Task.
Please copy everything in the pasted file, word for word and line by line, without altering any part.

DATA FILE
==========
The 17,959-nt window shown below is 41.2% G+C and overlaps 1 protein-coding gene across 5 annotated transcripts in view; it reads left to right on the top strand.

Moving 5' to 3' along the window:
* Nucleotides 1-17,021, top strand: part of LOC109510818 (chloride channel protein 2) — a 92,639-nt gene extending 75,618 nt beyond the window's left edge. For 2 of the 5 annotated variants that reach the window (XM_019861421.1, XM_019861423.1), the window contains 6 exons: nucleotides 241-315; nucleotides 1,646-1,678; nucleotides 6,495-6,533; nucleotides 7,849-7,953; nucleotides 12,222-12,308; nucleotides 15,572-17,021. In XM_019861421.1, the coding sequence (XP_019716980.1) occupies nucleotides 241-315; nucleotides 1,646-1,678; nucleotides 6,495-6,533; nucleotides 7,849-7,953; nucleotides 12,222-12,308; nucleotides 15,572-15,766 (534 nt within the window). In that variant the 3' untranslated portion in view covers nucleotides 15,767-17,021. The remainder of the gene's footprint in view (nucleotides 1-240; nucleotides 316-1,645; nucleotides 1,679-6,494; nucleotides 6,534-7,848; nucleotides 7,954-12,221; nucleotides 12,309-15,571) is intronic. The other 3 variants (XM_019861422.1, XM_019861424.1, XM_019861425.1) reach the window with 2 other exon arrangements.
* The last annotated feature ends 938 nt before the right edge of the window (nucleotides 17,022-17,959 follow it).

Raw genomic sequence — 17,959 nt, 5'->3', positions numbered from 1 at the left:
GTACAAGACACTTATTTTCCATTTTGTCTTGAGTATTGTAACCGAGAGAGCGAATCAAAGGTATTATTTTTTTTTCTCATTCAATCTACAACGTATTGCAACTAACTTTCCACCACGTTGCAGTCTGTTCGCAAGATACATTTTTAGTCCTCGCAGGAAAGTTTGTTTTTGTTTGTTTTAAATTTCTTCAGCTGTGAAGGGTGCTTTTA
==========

The 17,959-nt window shown below is 41.2% G+C and overlaps 1 protein-coding gene across 5 annotated transcripts in view; it reads left to right on the top strand.

Moving 5' to 3' along the window:
* Nucleotides 1-17,021, top strand: part of LOC109510818 (chloride channel protein 2) — a 92,639-nt gene extending 75,618 nt beyond the window's left edge. For 2 of the 5 annotated variants that reach the window (XM_019861421.1, XM_019861423.1), the window contains 6 exons: nucleotides 241-315; nucleotides 1,646-1,678; nucleotides 6,495-6,533; nucleotides 7,849-7,953; nucleotides 12,222-12,308; nucleotides 15,572-17,021. In XM_019861421.1, the coding sequence (XP_019716980.1) occupies nucleotides 241-315; nucleotides 1,646-1,678; nucleotides 6,495-6,533; nucleotides 7,849-7,953; nucleotides 12,222-12,308; nucleotides 15,572-15,766 (534 nt within the window). In that variant the 3' untranslated portion in view covers nucleotides 15,767-17,021. The remainder of the gene's footprint in view (nucleotides 1-240; nucleotides 316-1,645; nucleotides 1,679-6,494; nucleotides 6,534-7,848; nucleotides 7,954-12,221; nucleotides 12,309-15,571) is intronic. The other 3 variants (XM_019861422.1, XM_019861424.1, XM_019861425.1) reach the window with 2 other exon arrangements.
* The last annotated feature ends 938 nt before the right edge of the window (nucleotides 17,022-17,959 follow it).

Raw genomic sequence — 17,959 nt, 5'->3', positions numbered from 1 at the left:
GTACAAGACACTTATTTTCCATTTTGTCTTGAGTATTGTAACCGAGAGAGCGAATCAAAGGTATTATTTTTTTTTCTCATTCAATCTACAACGTATTGCAACTAACTTTCCACCACGTTGCAGTCTGTTCGCAAGATACATTTTTAGTCCTCGCAGGAAAGTTTGTTTTTGTTTGTTTTAAATTTCTTCAGCTGTGAAGGGTGCTTTTA